0
Summaries for Patients |

Food Poisoning from Alfalfa and Clover Sprouts FREE

[+] Article and Author Information

The summary below is from the full report titled “Escherichia coli O157 and Salmonella Infections Associated with Sprouts in California, 1996–1998.” It is in the 21 August 2001 issue of Annals of Internal Medicine (volume 135, pages 239-247). The authors are JC Mohle-Boetani, JA Farrar, SB Werner, D Minassian, R Bryant, S Abbott, L Slutsker, and DJ Vugia, for the Investigation Team.


Ann Intern Med. 2001;135(4):S30. doi:10.7326/0003-4819-135-4-200108210-00004
Text Size: A A A

What is the problem and what is known about it so far?

Food poisoning is an illness that results from eating food contaminated with an infectious organism (bacteria, virus, parasite) or a toxin. More than 6 million cases of food poisoning occur every year in the United States. The most common symptoms of food poisoning are vomiting, diarrhea, and stomach pain. People usually recover quickly from food poisoning; some people, however, may need hospitalization and fluids to treat dehydration, and a few people die of food poisoning every year. A wide variety of foods can cause food poisoning if they are spoiled, are improperly prepared, or are contaminated in the field and served raw. Several instances of food poisoning related to sprouts have been reported, but detailed information on such outbreaks has been lacking.

Why did the researchers do this particular study?

To describe outbreaks of food poisoning related to sprouts.

Who was studied?

The study included 600 people with food poisoning and an approximately equal number of people without food poisoning.

How was the study done?

The researchers studied five outbreaks of food poisoning that occurred in the United States between 1996 and 1998. They obtained information from local health departments about people with food poisoning. All of these people had cultures that were positive for E. coli O157 (a harmful strain of E. coli) or Salmonella, two types of bacteria that commonly cause food poisoning. The researchers also contacted people in the outbreak areas who did not have diarrhea or food poisoning. Both groups of people were asked questions about what they had eaten around the time of the food poisoning outbreaks. The researchers then looked to see whether food that was more commonly eaten by the people with food poisoning was purchased from particular producers, and whether it was contaminated with Salmonella or E. coli O157.

What did the researchers find?

People with Salmonella or E. coli O157 food poisoning had consumed alfalfa or clover sprouts about 5 to 10 times more frequently than people without food poisoning. Three particular sprout growers were found who either used seeds or had crops that were contaminated with Salmonella or E. coli O157. The researchers identified several possible causes of contamination, such as using infected seeds, irrigating crops with unclean water, fertilizing crops with animal manure, or having livestock graze on crops.

What were the limitations of the study?

This study does not tell us how often sprouts are contaminated with bacteria that may cause food poisoning, nor does it address how often food poisoning occurs after eating sprouts.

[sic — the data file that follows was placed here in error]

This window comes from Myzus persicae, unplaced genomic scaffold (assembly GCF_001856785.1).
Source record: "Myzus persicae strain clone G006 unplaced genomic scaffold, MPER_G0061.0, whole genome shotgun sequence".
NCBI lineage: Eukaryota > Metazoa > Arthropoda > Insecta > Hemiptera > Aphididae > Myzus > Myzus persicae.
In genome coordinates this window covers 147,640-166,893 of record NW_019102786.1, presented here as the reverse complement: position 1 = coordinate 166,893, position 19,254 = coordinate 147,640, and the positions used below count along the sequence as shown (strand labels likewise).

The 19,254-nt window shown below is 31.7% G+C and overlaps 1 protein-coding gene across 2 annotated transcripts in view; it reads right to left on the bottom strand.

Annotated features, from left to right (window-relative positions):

What are the implications of the study?

Alfalfa or clover sprouts can be contaminated with bacteria and cause food poisoning. The authors particularly advise against serving sprouts in facilities where food poisoning outbreaks can occur among high-risk persons, such as nursing homes, hospitals, schools, and child care centers.

Figures

Tables

References

Letters

NOTE:
Citing articles are presented as examples only. In non-demo SCM6 implementation, integration with CrossRef’s "Cited By" API will populate this tab (http://www.crossref.org/citedby.html).

Comments

Submit a Comment
Submit a Comment

Summary for Patients

Clinical Slide Sets

Terms of Use

The In the Clinic® slide sets are owned and copyrighted by the American College of Physicians (ACP). All text, graphics, trademarks, and other intellectual property incorporated into the slide sets remain the sole and exclusive property of the ACP. The slide sets may be used only by the person who downloads or purchases them and only for the purpose of presenting them during not-for-profit educational activities. Users may incorporate the entire slide set or selected individual slides into their own teaching presentations but may not alter the content of the slides in any way or remove the ACP copyright notice. Users may make print copies for use as hand-outs for the audience the user is personally addressing but may not otherwise reproduce or distribute the slides by any means or media, including but not limited to sending them as e-mail attachments, posting them on Internet or Intranet sites, publishing them in meeting proceedings, or making them available for sale or distribution in any unauthorized form, without the express written permission of the ACP. Unauthorized use of the In the Clinic slide sets will constitute copyright infringement.

Toolkit

Want to Subscribe?

Learn more about subscription options

Advertisement
Related Articles
Topic Collections
Forgot your password?
Enter your username and email address. We'll send you a reminder to the email address on record.
(Required)
(Required)